How can I ensure the safety of hot tub users?
It is the owner’s responsibility to ensure the hot tub or pool is safely maintained and free from hazards, entrapments, and other dangers, including keeping bathers informed of all risks.
Excessive heat and long soaks should be avoided during pregnancy as women may be at higher risk of overheating (hyperthermia). This can be harmful to the developing baby (fetus), particularly during the early weeks when organs are forming. If you are pregnant and choose to use a hot tub (or sauna), take the following precautions:
- Lower the temperature to below 38.9°C
- Limit your time in the sauna to no more than 15 minutes and hot tub use to no more than 10 minutes, or less if you feel uncomfortable
- Sit with your arms and chest above the water
- Have another adult with you
Get out right away if you feel dizzy, faint, have rapid pulse, irregular heartbeat, stomach pain, or tingling in feet and hands.
Every hot tub and pool is designed for a maximum number of bathers at one time. You should know what the number is and not exceed it.
Children and Supervision
Children must be supervised at all times. Most hot tub or pool accidents involving children occur when the children are not supervised, or while their supervisors are distracted, even for a moment.
All hot tub and pools should have restricted access to prevent drowning. Access can be restricted by using a fence or lockable gate. Cover and lock your hot tub when it is not in use.
Children are at higher risk of overheating than adults. Keep children less than 7 years of age, especially infants, out of hot tubs and spas. Their small bodies do not regulate temperature well and overheat too quickly.
Hot tub users are always at risk of getting trapped underwater by the suction from an outlet opening. To help prevent this, all pool outlets should have a properly constructed and installed screen over them. You should know where the shut-off switch to the pump is located so that it can be shut off quickly if needed. Bathers should be discouraged from placing their heads under the water in case hair or jewelry may be caught in an outlet.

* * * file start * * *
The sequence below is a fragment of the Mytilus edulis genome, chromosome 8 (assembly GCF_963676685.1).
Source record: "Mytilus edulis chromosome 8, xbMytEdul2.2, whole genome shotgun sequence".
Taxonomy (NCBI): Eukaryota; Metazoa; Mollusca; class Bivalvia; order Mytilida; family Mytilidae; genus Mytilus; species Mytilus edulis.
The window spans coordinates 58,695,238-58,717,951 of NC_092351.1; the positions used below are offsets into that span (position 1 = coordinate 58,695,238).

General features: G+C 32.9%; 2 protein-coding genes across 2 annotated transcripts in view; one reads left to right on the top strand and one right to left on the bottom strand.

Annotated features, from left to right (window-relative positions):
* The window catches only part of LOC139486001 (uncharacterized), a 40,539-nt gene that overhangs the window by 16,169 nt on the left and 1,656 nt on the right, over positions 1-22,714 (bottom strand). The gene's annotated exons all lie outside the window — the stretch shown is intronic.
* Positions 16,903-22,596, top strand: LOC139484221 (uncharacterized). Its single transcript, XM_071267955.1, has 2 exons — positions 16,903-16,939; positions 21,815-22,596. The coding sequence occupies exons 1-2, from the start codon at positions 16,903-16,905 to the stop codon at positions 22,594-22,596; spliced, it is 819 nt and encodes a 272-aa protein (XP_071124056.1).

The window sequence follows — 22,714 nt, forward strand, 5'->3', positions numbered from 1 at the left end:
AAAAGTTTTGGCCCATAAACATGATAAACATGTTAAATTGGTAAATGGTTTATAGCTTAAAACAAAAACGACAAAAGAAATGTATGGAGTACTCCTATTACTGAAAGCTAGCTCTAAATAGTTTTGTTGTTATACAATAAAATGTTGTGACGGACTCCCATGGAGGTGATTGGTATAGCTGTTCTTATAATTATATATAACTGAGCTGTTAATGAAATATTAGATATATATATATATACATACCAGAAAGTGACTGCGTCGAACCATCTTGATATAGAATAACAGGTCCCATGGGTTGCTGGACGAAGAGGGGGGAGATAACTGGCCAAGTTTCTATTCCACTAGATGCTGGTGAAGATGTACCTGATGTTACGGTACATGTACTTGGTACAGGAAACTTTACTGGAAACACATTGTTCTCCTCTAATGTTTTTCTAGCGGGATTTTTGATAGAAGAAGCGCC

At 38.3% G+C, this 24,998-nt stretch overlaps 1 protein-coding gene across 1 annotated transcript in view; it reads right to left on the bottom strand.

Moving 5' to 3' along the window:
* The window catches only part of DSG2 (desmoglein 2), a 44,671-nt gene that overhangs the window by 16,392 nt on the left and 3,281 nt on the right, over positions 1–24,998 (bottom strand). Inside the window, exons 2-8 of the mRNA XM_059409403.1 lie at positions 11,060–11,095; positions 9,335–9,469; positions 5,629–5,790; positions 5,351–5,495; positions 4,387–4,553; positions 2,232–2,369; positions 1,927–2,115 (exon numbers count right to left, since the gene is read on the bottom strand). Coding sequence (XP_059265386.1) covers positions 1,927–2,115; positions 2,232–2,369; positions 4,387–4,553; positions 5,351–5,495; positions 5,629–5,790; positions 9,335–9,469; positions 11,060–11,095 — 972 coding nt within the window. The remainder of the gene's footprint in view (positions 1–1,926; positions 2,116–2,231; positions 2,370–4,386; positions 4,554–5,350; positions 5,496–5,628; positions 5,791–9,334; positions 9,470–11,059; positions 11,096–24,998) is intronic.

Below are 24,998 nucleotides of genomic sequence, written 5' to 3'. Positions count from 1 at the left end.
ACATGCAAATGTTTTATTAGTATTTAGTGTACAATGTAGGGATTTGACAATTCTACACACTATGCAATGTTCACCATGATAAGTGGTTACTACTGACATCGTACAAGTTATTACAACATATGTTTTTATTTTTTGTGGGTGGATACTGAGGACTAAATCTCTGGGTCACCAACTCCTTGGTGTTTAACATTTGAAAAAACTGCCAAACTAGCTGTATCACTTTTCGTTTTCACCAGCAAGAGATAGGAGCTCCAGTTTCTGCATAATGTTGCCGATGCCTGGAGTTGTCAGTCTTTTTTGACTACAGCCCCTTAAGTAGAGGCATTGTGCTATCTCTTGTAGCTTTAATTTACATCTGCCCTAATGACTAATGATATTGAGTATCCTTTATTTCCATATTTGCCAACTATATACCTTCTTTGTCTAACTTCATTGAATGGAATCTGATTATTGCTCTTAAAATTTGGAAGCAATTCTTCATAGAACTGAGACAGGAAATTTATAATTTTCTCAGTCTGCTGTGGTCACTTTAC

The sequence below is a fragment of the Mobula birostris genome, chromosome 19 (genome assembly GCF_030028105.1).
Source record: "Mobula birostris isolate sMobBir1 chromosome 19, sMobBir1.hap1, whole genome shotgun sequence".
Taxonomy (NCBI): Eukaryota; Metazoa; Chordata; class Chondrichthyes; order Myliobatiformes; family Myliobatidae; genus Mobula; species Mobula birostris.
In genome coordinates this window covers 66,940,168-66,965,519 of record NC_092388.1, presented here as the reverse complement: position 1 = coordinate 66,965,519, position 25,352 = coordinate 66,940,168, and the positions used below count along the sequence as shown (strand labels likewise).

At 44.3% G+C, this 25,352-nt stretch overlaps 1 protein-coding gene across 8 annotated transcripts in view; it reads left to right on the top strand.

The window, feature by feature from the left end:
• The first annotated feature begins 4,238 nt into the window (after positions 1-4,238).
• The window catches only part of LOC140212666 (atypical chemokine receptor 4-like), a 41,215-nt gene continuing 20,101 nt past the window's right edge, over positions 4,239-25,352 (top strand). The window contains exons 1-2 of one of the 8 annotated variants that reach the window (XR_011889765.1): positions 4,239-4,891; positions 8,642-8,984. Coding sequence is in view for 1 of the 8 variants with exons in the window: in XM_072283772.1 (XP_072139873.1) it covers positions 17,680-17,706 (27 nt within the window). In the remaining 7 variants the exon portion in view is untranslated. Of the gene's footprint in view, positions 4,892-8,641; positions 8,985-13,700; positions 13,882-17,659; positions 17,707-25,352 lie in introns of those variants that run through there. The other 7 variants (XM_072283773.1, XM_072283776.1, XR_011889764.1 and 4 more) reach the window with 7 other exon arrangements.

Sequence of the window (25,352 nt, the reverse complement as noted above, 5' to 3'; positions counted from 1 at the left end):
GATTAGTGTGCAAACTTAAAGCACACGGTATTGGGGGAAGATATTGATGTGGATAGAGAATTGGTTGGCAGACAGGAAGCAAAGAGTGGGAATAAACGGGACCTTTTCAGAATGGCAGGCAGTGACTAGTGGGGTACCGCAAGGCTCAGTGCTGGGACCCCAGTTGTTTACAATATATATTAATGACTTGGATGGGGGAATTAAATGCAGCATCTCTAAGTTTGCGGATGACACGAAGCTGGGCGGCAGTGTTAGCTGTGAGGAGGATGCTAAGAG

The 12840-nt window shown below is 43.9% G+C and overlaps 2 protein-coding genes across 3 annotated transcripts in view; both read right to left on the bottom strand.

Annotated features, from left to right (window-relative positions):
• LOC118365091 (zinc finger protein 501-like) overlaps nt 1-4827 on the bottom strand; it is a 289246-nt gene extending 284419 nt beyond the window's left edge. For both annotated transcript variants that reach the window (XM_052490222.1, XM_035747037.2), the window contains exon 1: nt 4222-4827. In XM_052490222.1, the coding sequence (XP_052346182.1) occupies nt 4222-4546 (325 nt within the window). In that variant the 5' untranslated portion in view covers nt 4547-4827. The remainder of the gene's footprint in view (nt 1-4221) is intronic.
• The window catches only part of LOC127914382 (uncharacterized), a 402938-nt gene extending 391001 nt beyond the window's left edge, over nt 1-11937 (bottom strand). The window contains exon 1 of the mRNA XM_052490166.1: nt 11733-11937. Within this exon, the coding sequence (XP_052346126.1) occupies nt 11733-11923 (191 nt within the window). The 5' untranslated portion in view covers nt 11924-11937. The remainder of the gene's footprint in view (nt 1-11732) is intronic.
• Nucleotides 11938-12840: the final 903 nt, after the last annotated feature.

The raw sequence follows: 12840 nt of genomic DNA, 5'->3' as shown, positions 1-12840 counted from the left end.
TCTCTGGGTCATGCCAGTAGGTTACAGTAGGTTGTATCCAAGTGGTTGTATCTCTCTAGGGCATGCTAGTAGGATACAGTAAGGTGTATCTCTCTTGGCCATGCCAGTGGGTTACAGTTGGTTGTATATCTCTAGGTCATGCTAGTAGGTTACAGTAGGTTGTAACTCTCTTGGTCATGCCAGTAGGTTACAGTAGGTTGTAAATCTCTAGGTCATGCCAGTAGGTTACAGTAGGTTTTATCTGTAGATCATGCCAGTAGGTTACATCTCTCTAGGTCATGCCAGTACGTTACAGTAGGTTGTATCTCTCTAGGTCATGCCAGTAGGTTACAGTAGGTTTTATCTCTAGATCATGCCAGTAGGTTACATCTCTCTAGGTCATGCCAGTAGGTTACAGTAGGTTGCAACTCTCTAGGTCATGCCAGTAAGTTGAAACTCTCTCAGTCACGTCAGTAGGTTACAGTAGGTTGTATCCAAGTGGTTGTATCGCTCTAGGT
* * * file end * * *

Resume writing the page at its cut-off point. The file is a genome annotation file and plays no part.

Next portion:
Be careful getting in and out, as many hot tubs have very slippery sides. Be aware of flooring choices around your pool and hot tub as some present more of a slip hazard than others.
Properly installed handrails can reduce the risk of injuries from slips or falls. Make sure the handrails cannot trap someone under water. Never dive into a hot tub or shallow pool. Always enter feet first.
Alcohol and drugs
Alcohol and drugs increase risk. Most adult accidents in the pool and hot tub environments are alcohol or drug related.
Alcoholic beverages and some drugs can cause drowsiness. They can also lower the body’s resistance to the effects of overheating.
Walk, do not run
Hot tubs and pools are slippery places. Do not allow running around the edges.
For More Information
For more health and safety tips on using pools and hot tubs, contact your local environmental health officer at your local public health authority by visiting www2.gov.bc.ca/gov/content/health/about-bc-s-health-care-system/partners/health-authorities/regional-health-authorities. For more information on proper care and maintenance of your hot tub, contact your service provider or manufacturer.